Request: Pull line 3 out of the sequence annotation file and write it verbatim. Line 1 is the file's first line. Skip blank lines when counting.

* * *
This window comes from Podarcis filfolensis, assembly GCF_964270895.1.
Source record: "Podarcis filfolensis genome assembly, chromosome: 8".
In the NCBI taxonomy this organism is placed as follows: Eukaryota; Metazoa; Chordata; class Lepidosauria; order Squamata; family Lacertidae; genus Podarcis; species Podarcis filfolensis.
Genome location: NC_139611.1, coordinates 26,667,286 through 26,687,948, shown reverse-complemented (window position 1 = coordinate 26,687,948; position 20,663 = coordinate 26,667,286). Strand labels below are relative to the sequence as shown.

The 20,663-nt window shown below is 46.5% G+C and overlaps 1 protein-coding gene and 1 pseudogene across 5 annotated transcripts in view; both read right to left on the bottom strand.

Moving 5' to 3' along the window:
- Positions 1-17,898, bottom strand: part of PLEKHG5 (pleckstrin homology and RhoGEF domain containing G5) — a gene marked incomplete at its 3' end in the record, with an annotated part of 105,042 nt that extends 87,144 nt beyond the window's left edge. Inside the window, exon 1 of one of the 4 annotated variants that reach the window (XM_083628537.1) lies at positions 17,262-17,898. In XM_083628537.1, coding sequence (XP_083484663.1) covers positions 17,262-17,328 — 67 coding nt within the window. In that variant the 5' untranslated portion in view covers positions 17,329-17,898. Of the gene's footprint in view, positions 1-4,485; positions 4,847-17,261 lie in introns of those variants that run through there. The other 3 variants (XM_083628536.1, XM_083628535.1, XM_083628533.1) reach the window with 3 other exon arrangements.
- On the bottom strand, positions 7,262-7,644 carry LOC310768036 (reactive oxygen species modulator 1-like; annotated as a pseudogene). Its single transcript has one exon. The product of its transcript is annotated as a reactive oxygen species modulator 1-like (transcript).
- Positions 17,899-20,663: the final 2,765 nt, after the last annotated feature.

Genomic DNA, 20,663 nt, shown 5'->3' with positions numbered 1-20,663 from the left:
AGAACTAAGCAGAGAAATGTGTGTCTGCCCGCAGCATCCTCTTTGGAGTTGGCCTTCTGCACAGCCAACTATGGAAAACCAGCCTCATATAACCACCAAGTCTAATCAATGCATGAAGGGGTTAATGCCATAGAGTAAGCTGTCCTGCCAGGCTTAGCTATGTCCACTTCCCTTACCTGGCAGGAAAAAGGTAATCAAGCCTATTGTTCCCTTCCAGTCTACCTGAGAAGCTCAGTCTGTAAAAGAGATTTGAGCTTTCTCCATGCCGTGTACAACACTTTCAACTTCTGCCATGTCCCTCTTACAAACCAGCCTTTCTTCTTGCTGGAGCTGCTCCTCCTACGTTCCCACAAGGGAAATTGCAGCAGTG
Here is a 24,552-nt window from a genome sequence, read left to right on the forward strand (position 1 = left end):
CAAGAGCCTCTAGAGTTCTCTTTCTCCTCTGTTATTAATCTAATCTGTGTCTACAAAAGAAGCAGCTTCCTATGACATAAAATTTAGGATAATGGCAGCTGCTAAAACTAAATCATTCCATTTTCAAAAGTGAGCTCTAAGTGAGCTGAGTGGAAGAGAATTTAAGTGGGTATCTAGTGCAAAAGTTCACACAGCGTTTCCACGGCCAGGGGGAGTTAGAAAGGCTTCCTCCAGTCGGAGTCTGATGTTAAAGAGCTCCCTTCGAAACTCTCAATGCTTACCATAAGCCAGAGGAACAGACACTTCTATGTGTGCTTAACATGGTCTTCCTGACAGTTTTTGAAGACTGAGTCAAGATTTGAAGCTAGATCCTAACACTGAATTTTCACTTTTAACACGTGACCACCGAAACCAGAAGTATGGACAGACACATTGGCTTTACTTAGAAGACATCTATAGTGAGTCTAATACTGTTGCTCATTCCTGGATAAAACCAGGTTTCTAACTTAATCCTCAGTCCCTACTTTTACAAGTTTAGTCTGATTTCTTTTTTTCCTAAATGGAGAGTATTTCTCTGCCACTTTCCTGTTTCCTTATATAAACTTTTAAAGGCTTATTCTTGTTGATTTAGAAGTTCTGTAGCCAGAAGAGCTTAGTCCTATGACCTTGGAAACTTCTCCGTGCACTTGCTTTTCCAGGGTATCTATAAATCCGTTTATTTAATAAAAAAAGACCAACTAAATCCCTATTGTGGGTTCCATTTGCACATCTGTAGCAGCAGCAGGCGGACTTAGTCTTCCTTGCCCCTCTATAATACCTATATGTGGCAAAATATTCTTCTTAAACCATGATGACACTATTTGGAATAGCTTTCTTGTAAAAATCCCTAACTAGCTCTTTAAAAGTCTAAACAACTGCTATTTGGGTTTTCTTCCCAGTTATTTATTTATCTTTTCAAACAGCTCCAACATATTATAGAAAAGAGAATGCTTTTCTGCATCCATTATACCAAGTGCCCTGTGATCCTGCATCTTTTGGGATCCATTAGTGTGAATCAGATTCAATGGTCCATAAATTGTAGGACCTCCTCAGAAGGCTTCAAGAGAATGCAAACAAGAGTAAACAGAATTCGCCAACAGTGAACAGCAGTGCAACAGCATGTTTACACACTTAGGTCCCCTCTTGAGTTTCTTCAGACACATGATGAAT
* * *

In the NCBI taxonomy this organism is placed as follows: Eukaryota; Metazoa; Chordata; class Lepidosauria; order Squamata; family Lacertidae; genus Podarcis; species Podarcis filfolensis.